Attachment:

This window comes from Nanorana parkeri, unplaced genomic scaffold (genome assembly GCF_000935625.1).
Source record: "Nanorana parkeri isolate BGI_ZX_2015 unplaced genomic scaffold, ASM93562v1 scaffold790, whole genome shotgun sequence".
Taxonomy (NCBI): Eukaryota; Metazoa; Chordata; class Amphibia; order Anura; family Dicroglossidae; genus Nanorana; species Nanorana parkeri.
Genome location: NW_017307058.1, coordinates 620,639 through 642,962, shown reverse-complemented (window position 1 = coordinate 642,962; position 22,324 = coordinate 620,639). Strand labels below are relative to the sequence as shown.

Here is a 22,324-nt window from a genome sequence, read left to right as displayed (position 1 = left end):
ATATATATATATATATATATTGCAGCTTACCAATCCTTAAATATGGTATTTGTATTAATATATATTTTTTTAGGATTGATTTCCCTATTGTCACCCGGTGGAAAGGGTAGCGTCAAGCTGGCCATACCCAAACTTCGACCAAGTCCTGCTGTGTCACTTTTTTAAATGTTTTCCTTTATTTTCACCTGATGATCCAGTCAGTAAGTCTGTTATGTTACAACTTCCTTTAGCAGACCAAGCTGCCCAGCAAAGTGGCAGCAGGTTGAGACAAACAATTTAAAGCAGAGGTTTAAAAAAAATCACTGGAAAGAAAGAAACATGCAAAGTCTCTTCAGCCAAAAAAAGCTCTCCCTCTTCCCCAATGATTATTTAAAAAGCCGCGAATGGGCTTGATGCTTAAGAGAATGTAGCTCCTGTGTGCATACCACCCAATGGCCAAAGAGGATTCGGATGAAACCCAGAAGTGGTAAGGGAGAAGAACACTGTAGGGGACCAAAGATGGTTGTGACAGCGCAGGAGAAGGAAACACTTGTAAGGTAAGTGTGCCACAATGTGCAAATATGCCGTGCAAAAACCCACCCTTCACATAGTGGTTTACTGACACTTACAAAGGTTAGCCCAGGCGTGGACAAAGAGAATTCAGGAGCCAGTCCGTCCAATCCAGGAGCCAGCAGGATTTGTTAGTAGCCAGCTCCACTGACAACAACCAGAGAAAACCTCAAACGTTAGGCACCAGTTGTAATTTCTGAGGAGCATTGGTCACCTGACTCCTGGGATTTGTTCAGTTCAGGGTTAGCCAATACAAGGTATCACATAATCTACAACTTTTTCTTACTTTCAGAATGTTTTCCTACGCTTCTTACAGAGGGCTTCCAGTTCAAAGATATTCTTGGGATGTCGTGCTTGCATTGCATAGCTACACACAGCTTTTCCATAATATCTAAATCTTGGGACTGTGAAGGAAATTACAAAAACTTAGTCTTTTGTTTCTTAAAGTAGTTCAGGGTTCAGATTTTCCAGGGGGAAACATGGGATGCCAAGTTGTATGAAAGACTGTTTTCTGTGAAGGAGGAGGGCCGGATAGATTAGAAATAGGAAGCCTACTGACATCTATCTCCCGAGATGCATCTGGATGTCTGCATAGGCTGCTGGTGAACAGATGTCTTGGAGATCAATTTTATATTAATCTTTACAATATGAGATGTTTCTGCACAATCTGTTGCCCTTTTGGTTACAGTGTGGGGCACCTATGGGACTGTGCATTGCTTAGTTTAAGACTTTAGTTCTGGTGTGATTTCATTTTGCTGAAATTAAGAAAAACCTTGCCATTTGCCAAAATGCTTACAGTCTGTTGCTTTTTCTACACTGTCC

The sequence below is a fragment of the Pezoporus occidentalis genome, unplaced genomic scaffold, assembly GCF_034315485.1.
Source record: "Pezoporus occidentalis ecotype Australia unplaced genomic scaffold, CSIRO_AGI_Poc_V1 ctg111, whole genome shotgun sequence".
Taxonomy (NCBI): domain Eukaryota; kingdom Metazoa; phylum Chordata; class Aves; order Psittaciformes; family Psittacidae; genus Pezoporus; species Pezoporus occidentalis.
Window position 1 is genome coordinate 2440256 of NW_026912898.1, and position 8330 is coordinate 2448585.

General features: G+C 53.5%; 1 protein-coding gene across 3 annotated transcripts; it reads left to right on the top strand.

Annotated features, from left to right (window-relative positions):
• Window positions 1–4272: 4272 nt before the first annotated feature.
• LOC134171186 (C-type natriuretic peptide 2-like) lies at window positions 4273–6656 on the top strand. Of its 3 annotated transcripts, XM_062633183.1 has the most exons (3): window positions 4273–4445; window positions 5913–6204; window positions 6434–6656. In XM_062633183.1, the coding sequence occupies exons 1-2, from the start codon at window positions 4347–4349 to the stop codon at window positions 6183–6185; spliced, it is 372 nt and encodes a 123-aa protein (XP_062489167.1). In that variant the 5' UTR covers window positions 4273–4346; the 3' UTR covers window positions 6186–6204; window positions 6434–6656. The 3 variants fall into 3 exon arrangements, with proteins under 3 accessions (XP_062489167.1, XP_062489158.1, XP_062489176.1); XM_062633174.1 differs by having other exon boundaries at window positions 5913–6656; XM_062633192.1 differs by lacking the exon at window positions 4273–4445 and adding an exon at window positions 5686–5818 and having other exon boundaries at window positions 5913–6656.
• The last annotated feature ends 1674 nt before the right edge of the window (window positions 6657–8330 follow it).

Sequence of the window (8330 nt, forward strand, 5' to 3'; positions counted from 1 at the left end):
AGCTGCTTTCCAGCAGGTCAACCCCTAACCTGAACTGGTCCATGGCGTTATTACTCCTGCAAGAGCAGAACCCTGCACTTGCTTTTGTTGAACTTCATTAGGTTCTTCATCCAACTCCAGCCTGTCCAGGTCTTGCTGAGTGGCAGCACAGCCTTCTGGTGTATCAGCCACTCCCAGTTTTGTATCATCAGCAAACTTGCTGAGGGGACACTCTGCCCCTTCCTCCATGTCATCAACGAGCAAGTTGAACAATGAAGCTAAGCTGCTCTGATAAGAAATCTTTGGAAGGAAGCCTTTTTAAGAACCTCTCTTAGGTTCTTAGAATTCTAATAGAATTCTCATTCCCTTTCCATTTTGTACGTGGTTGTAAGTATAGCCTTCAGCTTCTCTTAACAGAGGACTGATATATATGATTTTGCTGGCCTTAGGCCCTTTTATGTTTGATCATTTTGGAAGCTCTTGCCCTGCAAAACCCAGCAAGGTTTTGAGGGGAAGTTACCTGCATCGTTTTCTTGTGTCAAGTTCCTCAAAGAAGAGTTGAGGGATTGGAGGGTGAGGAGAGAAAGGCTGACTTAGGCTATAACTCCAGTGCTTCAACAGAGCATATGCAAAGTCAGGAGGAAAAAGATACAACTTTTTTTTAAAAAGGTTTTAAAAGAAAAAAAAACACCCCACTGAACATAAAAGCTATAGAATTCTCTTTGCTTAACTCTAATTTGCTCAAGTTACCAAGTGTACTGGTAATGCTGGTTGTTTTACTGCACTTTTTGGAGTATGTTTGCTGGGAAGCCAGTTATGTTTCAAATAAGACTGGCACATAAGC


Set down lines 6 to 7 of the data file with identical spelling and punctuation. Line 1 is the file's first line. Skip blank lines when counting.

ATATATATATATATATATATTGCAGCTTACCAATCCTTAAATATGGTATTTGTATTAATATATATTTTTTTAGGATTGATTTCCCTATTGTCACCCGGTGGAAAGGGTAGCGTCAAGCTGGCCATACCCAAACTTCGACCAAGTCCTGCTGTGTCACTTTTTTAAATGTTTTCCTTTATTTTCACCTGATGATCCAGTCAGTAAGTCTGTTATGTTACAACTTCCTTTAGCAGACCAAGCTGCCCAGCAAAGTGGCAGCAGGTTGAGACAAACAATTTAAAGCAGAGGTTTAAAAAAAATCACTGGAAAGAAAGAAACATGCAAAGTCTCTTCAGCCAAAAAAAGCTCTCCCTCTTCCCCAATGATTATTTAAAAAGCCGCGAATGGGCTTGATGCTTAAGAGAATGTAGCTCCTGTGTGCATACCACCCAATGGCCAAAGAGGATTCGGATGAAACCCAGAAGTGGTAAGGGAGAAGAACACTGTAGGGGACCAAAGATGGTTGTGACAGCGCAGGAGAAGGAAACACTTGTAAGGTAAGTGTGCCACAATGTGCAAATATGCCGTGCAAAAACCCACCCTTCACATAGTGGTTTACTGACACTTACAAAGGTTAGCCCAGGCGTGGACAAAGAGAATTCAGGAGCCAGTCCGTCCAATCCAGGAGCCAGCAGGATTTGTTAGTAGCCAGCTCCACTGACAACAACCAGAGAAAACCTCAAACGTTAGGCACCAGTTGTAATTTCTGAGGAGCATTGGTCACCTGACTCCTGGGATTTGTTCAGTTCAGGGTTAGCCAATACAAGGTATCACATAATCTACAACTTTTTCTTACTTTCAGAATGTTTTCCTACGCTTCTTACAGAGGGCTTCCAGTTCAAAGATATTCTTGGGATGTCGTGCTTGCATTGCATAGCTACACACAGCTTTTCCATAATATCTAAATCTTGGGACTGTGAAGGAAATTACAAAAACTTAGTCTTTTGTTTCTTAAAGTAGTTCAGGGTTCAGATTTTCCAGGGGGAAACATGGGATGCCAAGTTGTATGAAAGACTGTTTTCTGTGAAGGAGGAGGGCCGGATAGATTAGAAATAGGAAGCCTACTGACATCTATCTCCCGAGATGCATCTGGATGTCTGCATAGGCTGCTGGTGAACAGATGTCTTGGAGATCAATTTTATATTAATCTTTACAATATGAGATGTTTCTGCACAATCTGTTGCCCTTTTGGTTACAGTGTGGGGCACCTATGGGACTGTGCATTGCTTAGTTTAAGACTTTAGTTCTGGTGTGATTTCATTTTGCTGAAATTAAGAAAAACCTTGCCATTTGCCAAAATGCTTACAGTCTGTTGCTTTTTCTACACTGTCC

The sequence below is a fragment of the Pezoporus occidentalis genome, unplaced genomic scaffold, assembly GCF_034315485.1.